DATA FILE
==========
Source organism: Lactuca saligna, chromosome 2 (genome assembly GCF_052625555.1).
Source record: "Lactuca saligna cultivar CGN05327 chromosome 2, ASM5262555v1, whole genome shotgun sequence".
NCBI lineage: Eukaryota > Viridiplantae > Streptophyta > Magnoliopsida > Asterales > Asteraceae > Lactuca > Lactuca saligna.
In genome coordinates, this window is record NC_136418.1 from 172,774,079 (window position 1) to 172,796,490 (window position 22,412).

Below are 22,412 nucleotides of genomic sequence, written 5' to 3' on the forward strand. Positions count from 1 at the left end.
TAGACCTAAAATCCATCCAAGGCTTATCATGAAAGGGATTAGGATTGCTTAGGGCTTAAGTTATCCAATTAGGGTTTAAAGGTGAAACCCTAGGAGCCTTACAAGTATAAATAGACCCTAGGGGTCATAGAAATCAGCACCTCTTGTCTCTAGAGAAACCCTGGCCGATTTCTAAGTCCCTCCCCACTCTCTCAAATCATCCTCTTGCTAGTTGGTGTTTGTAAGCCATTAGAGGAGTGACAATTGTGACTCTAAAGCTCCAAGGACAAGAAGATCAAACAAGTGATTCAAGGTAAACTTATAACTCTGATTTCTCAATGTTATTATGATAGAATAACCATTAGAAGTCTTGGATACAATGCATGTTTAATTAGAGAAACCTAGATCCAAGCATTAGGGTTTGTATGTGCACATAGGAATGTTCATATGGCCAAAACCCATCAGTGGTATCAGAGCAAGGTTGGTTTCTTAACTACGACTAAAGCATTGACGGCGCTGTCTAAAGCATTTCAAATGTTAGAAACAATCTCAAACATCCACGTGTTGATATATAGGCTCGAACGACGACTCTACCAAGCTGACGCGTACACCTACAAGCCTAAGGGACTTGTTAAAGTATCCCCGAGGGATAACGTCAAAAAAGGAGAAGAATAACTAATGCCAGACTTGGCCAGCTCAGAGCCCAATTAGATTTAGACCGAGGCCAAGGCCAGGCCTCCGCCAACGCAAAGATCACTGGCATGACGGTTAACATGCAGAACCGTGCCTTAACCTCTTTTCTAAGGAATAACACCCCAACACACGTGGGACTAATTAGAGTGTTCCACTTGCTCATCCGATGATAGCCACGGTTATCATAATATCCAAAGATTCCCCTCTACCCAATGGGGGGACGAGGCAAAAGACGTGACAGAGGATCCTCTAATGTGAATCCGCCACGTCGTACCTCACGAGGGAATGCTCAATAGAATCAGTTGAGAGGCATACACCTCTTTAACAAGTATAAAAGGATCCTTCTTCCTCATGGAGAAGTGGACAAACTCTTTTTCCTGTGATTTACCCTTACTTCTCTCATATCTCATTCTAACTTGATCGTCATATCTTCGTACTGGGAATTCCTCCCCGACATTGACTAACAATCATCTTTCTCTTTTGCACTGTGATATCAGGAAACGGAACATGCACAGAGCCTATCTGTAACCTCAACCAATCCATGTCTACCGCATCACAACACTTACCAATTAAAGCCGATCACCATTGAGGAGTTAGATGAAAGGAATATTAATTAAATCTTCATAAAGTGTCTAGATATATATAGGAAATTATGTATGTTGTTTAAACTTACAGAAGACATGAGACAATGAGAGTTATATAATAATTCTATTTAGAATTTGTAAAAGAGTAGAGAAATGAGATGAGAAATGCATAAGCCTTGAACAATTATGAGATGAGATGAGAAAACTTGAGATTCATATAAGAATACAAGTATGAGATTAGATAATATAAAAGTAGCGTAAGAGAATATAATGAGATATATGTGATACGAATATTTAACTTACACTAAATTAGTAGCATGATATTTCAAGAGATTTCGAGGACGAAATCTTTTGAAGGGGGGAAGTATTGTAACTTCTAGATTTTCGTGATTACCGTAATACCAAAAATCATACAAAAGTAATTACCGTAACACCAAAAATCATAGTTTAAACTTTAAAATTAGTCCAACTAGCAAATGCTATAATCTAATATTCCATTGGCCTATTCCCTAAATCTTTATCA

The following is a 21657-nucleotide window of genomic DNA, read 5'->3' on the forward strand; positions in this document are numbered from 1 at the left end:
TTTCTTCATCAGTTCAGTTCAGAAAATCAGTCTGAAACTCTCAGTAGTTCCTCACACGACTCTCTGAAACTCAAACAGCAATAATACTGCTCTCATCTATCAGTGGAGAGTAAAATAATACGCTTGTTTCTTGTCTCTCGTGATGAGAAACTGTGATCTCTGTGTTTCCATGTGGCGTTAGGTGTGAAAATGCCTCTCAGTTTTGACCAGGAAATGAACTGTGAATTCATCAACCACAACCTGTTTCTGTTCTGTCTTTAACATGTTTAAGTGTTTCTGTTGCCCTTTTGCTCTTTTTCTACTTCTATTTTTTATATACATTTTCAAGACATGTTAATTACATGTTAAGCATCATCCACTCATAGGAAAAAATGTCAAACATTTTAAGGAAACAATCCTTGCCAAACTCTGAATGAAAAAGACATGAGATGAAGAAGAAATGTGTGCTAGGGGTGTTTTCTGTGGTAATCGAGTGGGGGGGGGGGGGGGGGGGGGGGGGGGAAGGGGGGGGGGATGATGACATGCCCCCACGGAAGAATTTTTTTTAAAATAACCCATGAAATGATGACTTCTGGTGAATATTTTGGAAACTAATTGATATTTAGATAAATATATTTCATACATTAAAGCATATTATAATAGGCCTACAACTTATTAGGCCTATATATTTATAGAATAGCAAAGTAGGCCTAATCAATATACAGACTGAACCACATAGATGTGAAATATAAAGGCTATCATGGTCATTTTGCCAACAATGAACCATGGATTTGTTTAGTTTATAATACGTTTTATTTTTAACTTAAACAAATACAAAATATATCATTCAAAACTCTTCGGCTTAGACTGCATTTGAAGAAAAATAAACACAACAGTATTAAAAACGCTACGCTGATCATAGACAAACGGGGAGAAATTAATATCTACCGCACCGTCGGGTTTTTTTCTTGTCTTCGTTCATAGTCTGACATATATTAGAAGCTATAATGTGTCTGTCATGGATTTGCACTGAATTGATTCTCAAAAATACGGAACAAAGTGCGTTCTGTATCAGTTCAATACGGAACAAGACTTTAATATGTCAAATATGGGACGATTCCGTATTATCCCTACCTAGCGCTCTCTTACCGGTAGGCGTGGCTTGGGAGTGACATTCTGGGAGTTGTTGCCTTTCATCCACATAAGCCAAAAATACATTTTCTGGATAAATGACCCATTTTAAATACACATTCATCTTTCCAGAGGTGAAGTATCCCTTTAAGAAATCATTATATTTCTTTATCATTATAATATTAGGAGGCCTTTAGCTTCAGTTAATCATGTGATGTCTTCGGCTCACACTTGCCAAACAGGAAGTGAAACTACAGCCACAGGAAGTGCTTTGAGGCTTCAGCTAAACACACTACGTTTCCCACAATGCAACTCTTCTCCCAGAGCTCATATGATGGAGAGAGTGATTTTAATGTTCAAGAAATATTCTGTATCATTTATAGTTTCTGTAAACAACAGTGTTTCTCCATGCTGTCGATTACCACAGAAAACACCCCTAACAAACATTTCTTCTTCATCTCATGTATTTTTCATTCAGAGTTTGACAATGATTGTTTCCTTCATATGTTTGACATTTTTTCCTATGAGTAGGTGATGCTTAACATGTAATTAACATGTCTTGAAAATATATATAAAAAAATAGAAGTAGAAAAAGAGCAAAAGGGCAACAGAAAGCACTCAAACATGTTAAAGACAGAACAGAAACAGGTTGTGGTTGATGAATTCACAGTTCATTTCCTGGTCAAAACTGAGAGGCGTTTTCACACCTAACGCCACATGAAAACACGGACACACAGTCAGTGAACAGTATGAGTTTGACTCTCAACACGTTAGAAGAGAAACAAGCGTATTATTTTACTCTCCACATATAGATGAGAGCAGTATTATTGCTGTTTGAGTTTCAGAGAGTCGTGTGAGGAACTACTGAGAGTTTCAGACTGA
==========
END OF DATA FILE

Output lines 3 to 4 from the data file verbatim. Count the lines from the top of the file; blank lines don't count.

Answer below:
NCBI lineage: Eukaryota > Viridiplantae > Streptophyta > Magnoliopsida > Asterales > Asteraceae > Lactuca > Lactuca saligna.
In genome coordinates, this window is record NC_136418.1 from 172,774,079 (window position 1) to 172,796,490 (window position 22,412).